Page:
Thursday, June 27, 2013

Chicago residents collect toilet paper for under-funded schools

Schools in Chicago are facing such severe budget cuts this coming academic year that some will be forced to choose between laying off teachers and cutting back on such necessities as toilet paper. In response to this, many parents and concerned Chicago residents have rallied to gather toilet paper and other supplies in order to help these schools provide for students.

Budget cuts

Despite the closing of 49 Chicago public schools, budget cuts still call for many cutbacks for those remaining. While some schools have been forced to lay off or fire teachers, aides and secretaries, this sometimes isn't enough to meet the huge budget reductions. Some schools have had their budgets reduced by over $1 million, while the Taft High School has to trim $3 million from its spending, according to The Daily Kos.

One teacher told the source that she often had classrooms overcrowded with nearly 40 children. She had to regulate the use of outdated textbooks and even ration toilet paper. While the teacher explained that class sizes had reduced and materials had become more readily available, the introduction of a new 5-year plan to reduce budgets had hit hard. Many schools did not have the money for any janitorial supplies, including toilet paper.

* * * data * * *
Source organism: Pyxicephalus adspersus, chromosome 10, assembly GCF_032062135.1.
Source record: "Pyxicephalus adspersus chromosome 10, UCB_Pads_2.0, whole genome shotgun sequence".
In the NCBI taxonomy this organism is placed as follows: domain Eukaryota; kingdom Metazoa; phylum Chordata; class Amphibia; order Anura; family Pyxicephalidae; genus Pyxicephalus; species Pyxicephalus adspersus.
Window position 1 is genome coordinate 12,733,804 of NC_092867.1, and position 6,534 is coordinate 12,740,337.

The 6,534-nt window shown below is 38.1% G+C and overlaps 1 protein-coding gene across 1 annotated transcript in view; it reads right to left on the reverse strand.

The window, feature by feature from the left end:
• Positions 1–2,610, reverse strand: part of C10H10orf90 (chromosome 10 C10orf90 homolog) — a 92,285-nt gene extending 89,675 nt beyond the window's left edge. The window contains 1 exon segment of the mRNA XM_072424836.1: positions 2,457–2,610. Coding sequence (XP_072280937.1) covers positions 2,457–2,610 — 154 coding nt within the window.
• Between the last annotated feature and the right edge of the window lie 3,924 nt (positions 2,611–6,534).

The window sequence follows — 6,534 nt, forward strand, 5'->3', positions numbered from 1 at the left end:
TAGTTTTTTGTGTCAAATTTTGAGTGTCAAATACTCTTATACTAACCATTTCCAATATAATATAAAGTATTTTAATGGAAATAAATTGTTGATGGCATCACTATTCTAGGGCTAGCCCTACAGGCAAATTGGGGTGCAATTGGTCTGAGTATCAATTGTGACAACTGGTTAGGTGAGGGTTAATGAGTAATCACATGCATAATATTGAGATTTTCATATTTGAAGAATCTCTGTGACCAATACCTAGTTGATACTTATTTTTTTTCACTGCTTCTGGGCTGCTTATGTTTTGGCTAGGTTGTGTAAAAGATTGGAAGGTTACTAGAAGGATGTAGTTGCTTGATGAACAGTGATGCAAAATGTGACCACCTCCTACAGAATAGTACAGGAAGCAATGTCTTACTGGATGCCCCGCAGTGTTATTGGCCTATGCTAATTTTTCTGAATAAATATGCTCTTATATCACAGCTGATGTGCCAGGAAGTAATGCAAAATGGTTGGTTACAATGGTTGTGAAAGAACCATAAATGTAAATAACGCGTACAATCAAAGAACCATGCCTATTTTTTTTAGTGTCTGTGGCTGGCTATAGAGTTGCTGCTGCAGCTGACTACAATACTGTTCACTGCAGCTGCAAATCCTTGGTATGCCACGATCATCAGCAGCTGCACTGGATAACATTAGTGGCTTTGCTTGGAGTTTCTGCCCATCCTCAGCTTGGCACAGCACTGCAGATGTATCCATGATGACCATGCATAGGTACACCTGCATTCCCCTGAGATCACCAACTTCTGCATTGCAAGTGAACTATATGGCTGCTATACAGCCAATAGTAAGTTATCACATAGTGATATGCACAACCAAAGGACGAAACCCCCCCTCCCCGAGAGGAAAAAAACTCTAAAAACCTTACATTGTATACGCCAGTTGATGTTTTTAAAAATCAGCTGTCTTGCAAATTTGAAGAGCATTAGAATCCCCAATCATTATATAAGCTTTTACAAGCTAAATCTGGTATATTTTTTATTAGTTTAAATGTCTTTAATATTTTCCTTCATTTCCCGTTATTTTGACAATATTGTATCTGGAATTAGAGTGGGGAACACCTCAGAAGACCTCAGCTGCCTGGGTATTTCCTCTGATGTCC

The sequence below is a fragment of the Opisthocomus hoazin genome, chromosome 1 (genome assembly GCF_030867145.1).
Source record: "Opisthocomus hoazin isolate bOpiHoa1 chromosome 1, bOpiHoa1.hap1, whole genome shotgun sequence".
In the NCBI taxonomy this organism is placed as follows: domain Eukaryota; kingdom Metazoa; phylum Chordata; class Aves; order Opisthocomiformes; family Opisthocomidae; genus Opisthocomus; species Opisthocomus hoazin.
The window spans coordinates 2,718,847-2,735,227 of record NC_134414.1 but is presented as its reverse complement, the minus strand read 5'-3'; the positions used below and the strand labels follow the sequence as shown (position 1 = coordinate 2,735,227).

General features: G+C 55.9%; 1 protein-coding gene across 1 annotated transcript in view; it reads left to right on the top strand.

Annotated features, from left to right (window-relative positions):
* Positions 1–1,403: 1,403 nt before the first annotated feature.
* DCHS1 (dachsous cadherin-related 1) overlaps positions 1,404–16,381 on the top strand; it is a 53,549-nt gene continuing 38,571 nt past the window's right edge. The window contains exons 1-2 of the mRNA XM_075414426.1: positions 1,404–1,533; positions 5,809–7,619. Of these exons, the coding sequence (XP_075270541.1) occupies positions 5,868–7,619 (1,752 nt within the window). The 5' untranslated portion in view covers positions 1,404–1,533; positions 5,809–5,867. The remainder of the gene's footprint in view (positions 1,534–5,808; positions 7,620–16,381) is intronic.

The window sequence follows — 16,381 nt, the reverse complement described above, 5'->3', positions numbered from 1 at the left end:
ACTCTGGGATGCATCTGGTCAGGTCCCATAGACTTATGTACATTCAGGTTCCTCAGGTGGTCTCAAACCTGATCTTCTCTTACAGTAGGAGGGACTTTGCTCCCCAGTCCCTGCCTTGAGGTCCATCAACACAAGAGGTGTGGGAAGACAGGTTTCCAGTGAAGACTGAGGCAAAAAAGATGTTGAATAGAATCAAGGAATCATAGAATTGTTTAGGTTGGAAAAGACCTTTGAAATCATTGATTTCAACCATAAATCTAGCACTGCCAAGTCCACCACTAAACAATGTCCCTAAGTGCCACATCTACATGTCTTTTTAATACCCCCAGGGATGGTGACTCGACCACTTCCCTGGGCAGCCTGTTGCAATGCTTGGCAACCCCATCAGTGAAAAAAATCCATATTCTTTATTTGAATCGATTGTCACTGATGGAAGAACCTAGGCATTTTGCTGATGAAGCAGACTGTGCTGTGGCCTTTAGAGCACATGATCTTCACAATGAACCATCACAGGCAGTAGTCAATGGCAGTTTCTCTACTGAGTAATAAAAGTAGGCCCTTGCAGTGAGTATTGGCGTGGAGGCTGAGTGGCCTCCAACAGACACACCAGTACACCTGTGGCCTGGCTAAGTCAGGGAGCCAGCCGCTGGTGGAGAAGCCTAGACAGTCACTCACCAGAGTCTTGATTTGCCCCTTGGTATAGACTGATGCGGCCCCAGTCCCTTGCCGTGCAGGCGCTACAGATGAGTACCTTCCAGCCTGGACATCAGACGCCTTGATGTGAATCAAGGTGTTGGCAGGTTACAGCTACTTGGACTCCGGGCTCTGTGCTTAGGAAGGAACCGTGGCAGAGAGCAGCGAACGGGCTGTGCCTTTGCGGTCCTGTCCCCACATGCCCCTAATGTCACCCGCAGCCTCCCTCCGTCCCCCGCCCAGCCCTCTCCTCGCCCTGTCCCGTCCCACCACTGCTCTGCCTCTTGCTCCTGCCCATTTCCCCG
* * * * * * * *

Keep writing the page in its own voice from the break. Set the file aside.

She told the source, "The question is at what point is a budget beyond ridiculous?  The personnel cuts increase class sizes, textbook funds are slashed, and we have no money left for the basic health needs of children.  In the end, the drastic school-based budgeting is creating systemic failure."


On June 18, many parents and activists decided to hold a small rally to gather toilet paper and other supplies. In order to drive the point home, the event was held in front of the Chase Auditorium, where Chicago Public Schools CEO Barbara Byrd-Bennett was holding an event to gather support for the 5-year plan, NBC notes.

The plan for the protest was never to actually cover the venue with toilet paper, but to draw much-needed supplies and attention for the crisis.

The group of activists also created their own online persona, including a Twitter label: #CPSwipes. A video of a student going into one of the bathrooms to find no toilet paper has also gone viral on the internet.